Sorry, Meade County Dems: Rick Weiland does not want to chair the South Dakota Democratic Party. We can now focus on debating the relative merits of Ann Tornberg and Jeff Barth as to who can best redirect and rebuild the party.

Whomever Dems pick as their practical leader, they should look for someone who can align with Weiland's philosophical leadership. Consider this passage from Weiland's message to supporters yesterday, which sounds more like a call to arms than a demurral:

But in 2014 our Democratic Party has become almost as hogtied by big money as the other party and ridding our political system of it’s influence became the cornerstone of my campaign for the United States Senate.

It is past time for another injection of common sense from the prairie.

We need a new declaration of independence, a declaration of independence from big money [Rick Weiland, e-mail, 2014.12.04].

Weiland is saying the same thing here that he consistently said during his 18 months on the Senate campaign trail: plutocracy is bad for democracy, and even his own Democratic Party needs to do more to reclaim democracy from its rich hijackers. It sounds an awful lot like what many progressive commentators are saying Democrats need to do to win back their base.

David Dayen says the working class and the middle class are mad that the wealthy have rigged the system in their own favor, and the only thing they are hearing from most Democrats is the same free-market bushwa they get from Republicans:

This is not the Democratic Party of your great-grandfather’s New Deal or your grandfather’s Great Society. The takeover of the party by more business-friendly interests — which ironically (or perhaps not) dates back to right around 1973, when wages decoupled from productivity — necessarily impoverishes the imagination around issues of economic security and prosperity [David Dayen, "The So-So Society: Democrats Have Forgotten What Made Them Great," Fiscal Times, 2014.11.14].

William Greider says we can't campaign on the Obama recovery because the near-18K Dow isn't lifting the masses' boats, and Dems look as pro-Wall Street as the GOP:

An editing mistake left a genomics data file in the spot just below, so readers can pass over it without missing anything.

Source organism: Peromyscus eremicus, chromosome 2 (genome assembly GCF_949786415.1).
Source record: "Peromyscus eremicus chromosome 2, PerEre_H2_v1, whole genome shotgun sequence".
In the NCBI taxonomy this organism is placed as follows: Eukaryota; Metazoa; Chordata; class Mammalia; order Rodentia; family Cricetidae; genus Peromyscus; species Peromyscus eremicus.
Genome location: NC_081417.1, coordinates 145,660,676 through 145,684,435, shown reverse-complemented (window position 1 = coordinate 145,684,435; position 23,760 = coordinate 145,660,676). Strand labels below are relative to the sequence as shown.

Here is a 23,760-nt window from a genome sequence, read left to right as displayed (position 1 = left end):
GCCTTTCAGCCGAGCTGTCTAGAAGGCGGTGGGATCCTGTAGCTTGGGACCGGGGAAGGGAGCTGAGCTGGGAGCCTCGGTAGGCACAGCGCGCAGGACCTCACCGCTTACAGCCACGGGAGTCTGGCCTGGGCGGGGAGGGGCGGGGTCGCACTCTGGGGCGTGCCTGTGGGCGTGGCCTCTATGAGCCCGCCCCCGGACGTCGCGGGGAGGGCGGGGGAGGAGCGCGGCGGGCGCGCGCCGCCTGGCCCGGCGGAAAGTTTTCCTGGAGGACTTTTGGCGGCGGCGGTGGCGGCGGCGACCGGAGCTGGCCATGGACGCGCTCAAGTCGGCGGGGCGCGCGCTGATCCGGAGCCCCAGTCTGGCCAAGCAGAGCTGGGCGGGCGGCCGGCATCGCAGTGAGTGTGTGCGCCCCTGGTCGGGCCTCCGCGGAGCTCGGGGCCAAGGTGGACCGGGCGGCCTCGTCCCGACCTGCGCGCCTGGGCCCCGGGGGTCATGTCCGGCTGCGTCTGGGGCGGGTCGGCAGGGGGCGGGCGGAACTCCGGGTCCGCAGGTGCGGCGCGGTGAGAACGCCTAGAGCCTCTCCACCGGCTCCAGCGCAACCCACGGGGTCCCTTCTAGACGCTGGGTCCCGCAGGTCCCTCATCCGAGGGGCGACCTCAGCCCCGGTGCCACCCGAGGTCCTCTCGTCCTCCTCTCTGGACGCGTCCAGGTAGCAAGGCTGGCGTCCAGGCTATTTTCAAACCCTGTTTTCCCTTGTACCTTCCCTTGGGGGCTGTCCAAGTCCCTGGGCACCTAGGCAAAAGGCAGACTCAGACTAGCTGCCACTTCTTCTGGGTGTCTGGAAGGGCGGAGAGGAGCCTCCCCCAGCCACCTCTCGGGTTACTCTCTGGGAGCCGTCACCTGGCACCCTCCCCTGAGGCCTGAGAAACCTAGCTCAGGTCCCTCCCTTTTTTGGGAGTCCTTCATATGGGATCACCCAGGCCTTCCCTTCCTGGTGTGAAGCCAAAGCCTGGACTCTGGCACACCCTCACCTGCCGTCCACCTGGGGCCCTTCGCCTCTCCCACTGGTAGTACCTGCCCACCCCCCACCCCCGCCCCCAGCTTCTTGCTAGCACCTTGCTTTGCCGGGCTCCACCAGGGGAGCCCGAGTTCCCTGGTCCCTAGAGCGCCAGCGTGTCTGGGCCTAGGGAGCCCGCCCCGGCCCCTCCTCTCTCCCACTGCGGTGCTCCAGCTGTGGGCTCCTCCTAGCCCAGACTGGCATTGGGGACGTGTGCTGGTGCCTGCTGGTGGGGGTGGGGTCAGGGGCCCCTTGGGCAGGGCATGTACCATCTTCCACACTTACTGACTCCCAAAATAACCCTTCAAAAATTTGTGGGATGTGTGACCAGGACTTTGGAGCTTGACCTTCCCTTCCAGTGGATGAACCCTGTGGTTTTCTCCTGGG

Barack Obama kept telling folks to brighten up: the economy is coming back, he said, and prosperity is just around the corner.

A party truly connected to the people would never have dared to make such a claim. In the real world of voters, human experience trumps macroeconomics and the slowly declining official unemployment rate. An official at the AFL-CIO culled the following insights from what voters said about themselves on Election Day: 54 percent suffered a decline in household income during the past year. Sixty-three percent feel the economy is fundamentally unfair. Fifty-five percent agree strongly (and another 25 percent agree somewhat) that both political parties are too focused on helping Wall Street and not enough on helping ordinary people [William Greider, "How the Democratic Party Lost Its Soul," The Nation, 2014.11.11].

Dave Johnson of the Campaign for America's Future says Democrats' "New Coke" response to the GOP's pro-business Pepsi has driven voters away:

As Democrats embraced neoliberal “market solution” arguments and moved away from representing the interests of working-class and middle-class voters, many of those voters had nowhere left to turn and simply stopped voting [Dave Johnson, "Is the Democratic Party Relevant Anymore?" Truthout, 2014.12.03].

The Nation says voters see the Democratic Party "too close to corporate funders" and calls for a progressive challenger to Hillary Clinton in the 2016 Presidential primary. Richard R.J. Eskow says Democrats must rekindle a "passionate commitment to core progressive values" to restore their party's soul. Greider calls for outright populist-progressive insurrection to reclaim the party:

What we need is a rump formation of dissenters who will break free of the Democratic Party’s confines and set a new agenda that will build the good society rather than feed bloated wealth, disloyal corporations and absurd foreign wars. This is the politics the country needs: purposeful insurrection inside and outside party bounds, and a willingness to disrupt the regular order [Greider, 2014.11.11].

Is Weiland reading these thinkers? Are these thinkers reading Weiland? Whichever the case may be, Weiland may be positioning himself to lead just such a progressive-populist fight for the soul of his party. Weiland writes in his December 4 e-mail that he will do everything in his power "to assist the new Chairperson," but by keeping himself out of the elected party leadership, he keeps the freedom to advocate and criticize his party to push them toward his populist values.

As the South Dakota Democrat to emerge from the unpleasant midterms with the largest, most active base, Weiland doesn't need an official title to lead the party in the right direction. Dems, and next Dem chair, you should strongly consider following Weiland in the fight against plutocracy.

111 comments

David Montgomery says Governor Dennis Daugaard proposed a "modest" 2.5% increase in the FY 2016 budget because of a slow state economy:

The cautious increase was spurred by a lukewarm economy. The state's revenue is growing slowly — not enough to pay for massive new spending programs.

Instead, Daugaard offered a collection of minor initiatives... [David Montgomery, "$4.3B Proposed Budget Includes $49M in New Spending," that Sioux Falls paper, 2014.12.02].